Foreign Investment and Dispute Resolution in the Indonesian Oil and Gas Sector
By Fitriana Mahiddin and Syahdan Z. Aziz
Indonesia's new Negative Investment List, as recently issued in Presidential Regulation No. 44 of 2016 regarding List of Business Fields that Are Closed and Business Fields that Are Open with Requirements in the Field of Capital Investment, stipulates the foreign shareholding limitations for various business fields.
Among others, onshore drilling is closed to foreign investment while offshore drilling is restricted to a maximum of 75% foreign shareholding. The distribution and trading of natural gas, if not affiliated to production, are limited to 67% foreign shareholding.
As a matter of international law, international treaties and other multinational agreements are binding upon the state upon ratification. Ratification of such international instruments is normally done by way of a presidential regulation, which will be further implemented by a ministerial regulation. All regulations and decrees issued afterward must not deviate from the provisions of the international treaty or the national regulation enacted in light thereof. Therefore, once an international treaty is binding upon the Government, regulatory policy or activity shall develop in accordance with the international treaty.
Among others, Indonesia is a party to the United Nations Convention on the Law of the Sea (UNCLOS), the 1987 Montreal Protocol and the International Convention on Civil Liability for Oil Pollution Damage and the protocols and amendments thereof. Additionally, tax treaties and bilateral investment treaties may be relevant, although the Government recently announced that Indonesia will be withdrawing from all bilateral investment treaties to which it is a party.
In the upstream sector, the dispute resolution mechanism is stipulated in the Production Sharing Contract (PSC). Pursuant to SKK Migas' Working Guidelines (PTK) 007 of 2011, as has been amended several times, disputes in relation to service providers to upstream business as well as the procurement thereof may be resolved in an Indonesian court or by an Indonesian arbitration body, i.e., Badan Arbitrase Nasional Indonesia (BANI), provided that complex cases may be resolved by an international arbitration body subject to approval from the Head of the Special Task Force for Upstream Oil and Natural Gas Business Activities (SKK Migas).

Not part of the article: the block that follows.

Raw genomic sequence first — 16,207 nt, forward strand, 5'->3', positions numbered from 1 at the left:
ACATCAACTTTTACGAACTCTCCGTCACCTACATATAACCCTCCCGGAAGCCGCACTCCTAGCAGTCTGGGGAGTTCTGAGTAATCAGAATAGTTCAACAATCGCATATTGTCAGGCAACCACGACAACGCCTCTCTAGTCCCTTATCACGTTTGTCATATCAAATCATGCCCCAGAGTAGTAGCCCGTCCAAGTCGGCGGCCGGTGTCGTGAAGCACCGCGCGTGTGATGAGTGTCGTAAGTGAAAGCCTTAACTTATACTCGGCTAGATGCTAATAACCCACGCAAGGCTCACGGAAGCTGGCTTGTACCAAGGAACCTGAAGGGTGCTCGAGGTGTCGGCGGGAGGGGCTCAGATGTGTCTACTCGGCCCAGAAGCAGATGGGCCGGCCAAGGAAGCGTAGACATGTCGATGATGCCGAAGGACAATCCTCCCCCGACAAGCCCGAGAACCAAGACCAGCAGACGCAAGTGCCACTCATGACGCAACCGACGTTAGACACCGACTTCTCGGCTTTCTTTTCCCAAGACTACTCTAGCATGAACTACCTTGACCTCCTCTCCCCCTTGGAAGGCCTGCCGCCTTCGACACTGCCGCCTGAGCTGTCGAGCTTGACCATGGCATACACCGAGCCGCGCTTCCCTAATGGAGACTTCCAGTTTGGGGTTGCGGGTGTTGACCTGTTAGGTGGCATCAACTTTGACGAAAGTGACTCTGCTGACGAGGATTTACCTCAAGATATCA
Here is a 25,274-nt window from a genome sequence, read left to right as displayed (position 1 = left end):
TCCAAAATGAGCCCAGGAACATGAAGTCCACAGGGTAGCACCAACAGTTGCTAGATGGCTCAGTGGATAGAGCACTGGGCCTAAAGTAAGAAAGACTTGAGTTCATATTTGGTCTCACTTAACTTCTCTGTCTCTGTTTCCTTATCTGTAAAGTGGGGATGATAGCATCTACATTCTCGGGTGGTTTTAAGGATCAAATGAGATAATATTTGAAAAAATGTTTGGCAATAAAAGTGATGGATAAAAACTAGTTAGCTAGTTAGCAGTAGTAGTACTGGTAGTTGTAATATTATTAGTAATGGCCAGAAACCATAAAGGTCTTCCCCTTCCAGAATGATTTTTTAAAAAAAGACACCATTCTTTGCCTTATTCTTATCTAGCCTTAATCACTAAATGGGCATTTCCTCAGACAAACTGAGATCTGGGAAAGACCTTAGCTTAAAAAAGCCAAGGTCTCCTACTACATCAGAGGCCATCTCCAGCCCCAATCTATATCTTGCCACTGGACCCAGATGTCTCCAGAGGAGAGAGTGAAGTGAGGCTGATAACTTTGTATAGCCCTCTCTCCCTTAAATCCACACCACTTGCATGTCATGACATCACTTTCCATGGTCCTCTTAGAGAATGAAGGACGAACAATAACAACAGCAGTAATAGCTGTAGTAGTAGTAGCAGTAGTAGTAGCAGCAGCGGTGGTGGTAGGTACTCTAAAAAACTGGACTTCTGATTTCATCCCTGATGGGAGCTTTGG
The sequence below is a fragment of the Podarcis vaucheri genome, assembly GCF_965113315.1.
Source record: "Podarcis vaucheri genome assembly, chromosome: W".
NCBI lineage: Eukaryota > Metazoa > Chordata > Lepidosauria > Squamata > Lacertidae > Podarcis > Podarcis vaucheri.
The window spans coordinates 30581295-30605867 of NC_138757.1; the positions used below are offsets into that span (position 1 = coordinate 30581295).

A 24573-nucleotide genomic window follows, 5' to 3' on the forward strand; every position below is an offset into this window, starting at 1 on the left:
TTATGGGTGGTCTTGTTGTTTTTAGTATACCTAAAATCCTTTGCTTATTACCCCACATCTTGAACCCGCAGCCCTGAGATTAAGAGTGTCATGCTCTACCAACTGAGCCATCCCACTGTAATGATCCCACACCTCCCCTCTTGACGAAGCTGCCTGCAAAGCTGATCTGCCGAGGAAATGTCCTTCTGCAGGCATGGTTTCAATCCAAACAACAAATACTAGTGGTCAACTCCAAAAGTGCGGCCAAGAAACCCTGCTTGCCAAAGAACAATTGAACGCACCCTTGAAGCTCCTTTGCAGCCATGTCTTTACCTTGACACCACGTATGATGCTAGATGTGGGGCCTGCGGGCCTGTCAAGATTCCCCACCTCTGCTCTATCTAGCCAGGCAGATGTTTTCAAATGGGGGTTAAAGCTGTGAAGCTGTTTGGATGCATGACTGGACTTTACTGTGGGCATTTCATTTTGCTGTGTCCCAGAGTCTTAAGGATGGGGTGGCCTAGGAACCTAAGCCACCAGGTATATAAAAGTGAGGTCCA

In the event of a dispute between a Special Rights holder in relation to the implementation of gas transportation by pipeline, the Downstream Oil and Gas Regulatory Agency (BPH Migas) has the authority to intervene. If such intervention does not yield a settlement between the disputing parties, the dispute may be referred to a district court.
International Arbitration Awards
Indonesia does not recognize foreign court decisions, but international arbitration awards can be enforced in Indonesia through the mechanism provided in Law No. 30 of 1999 regarding Arbitration and Alternative Dispute Resolution (the Arbitration Law). In general, Indonesia has bound itself to enforce foreign arbitral awards if (i) the award is rendered by a tribunal in a country bound by the 1958 New York Convention on the Recognition and Enforcement of Foreign Arbitral Awards or a bilateral treaty with Indonesia, (ii) the dispute is commercial in nature, as that term is understood under Indonesian law, and (iii) the award does not contravene Indonesian law or notions of order or public policy.
Enforcement of international arbitral awards in Indonesia against Government authorities or state organs appears to be difficult. A precedent for this is Karaha Bodas v. Pertamina, where an Indonesian court annulled an arbitral award in favor of Karaha Bodas.
This is an excerpt from the Indonesia chapter of International Comparative Legal Guide to: Oil & Gas Regulation 2017. This article was first published in International Comparative Legal Guide to: Oil & Gas Regulation 2017, published by Global Legal Group. For further information, please visit www.glgroup.co.uk.
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